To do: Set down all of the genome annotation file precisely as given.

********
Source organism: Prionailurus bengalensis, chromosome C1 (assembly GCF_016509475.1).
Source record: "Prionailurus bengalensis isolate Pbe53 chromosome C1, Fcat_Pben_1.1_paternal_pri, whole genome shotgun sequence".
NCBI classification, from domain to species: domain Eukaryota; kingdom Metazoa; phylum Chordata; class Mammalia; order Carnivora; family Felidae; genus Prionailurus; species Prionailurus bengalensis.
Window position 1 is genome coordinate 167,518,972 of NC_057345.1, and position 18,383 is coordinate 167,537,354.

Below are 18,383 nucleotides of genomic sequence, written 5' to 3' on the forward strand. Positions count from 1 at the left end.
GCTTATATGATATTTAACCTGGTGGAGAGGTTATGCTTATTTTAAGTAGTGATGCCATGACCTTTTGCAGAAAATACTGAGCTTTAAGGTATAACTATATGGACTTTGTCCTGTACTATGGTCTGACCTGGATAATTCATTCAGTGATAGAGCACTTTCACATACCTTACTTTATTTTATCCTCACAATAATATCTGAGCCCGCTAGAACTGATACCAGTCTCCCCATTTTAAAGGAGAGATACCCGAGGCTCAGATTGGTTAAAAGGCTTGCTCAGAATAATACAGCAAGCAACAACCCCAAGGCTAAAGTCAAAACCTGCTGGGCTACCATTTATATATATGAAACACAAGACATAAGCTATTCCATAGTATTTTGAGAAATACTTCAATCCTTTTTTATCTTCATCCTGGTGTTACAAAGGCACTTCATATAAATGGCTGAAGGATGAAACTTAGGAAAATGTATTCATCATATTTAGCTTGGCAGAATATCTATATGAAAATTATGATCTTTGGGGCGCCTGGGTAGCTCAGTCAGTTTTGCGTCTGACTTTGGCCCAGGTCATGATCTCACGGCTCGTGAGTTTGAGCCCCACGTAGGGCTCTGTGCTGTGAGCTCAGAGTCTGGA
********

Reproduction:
Source organism: Prionailurus bengalensis, chromosome C1 (assembly GCF_016509475.1).
Source record: "Prionailurus bengalensis isolate Pbe53 chromosome C1, Fcat_Pben_1.1_paternal_pri, whole genome shotgun sequence".
NCBI classification, from domain to species: domain Eukaryota; kingdom Metazoa; phylum Chordata; class Mammalia; order Carnivora; family Felidae; genus Prionailurus; species Prionailurus bengalensis.
Window position 1 is genome coordinate 167,518,972 of NC_057345.1, and position 18,383 is coordinate 167,537,354.

Below are 18,383 nucleotides of genomic sequence, written 5' to 3' on the forward strand. Positions count from 1 at the left end.
GCTTATATGATATTTAACCTGGTGGAGAGGTTATGCTTATTTTAAGTAGTGATGCCATGACCTTTTGCAGAAAATACTGAGCTTTAAGGTATAACTATATGGACTTTGTCCTGTACTATGGTCTGACCTGGATAATTCATTCAGTGATAGAGCACTTTCACATACCTTACTTTATTTTATCCTCACAATAATATCTGAGCCCGCTAGAACTGATACCAGTCTCCCCATTTTAAAGGAGAGATACCCGAGGCTCAGATTGGTTAAAAGGCTTGCTCAGAATAATACAGCAAGCAACAACCCCAAGGCTAAAGTCAAAACCTGCTGGGCTACCATTTATATATATGAAACACAAGACATAAGCTATTCCATAGTATTTTGAGAAATACTTCAATCCTTTTTTATCTTCATCCTGGTGTTACAAAGGCACTTCATATAAATGGCTGAAGGATGAAACTTAGGAAAATGTATTCATCATATTTAGCTTGGCAGAATATCTATATGAAAATTATGATCTTTGGGGCGCCTGGGTAGCTCAGTCAGTTTTGCGTCTGACTTTGGCCCAGGTCATGATCTCACGGCTCGTGAGTTTGAGCCCCACGTAGGGCTCTGTGCTGTGAGCTCAGAGTCTGGA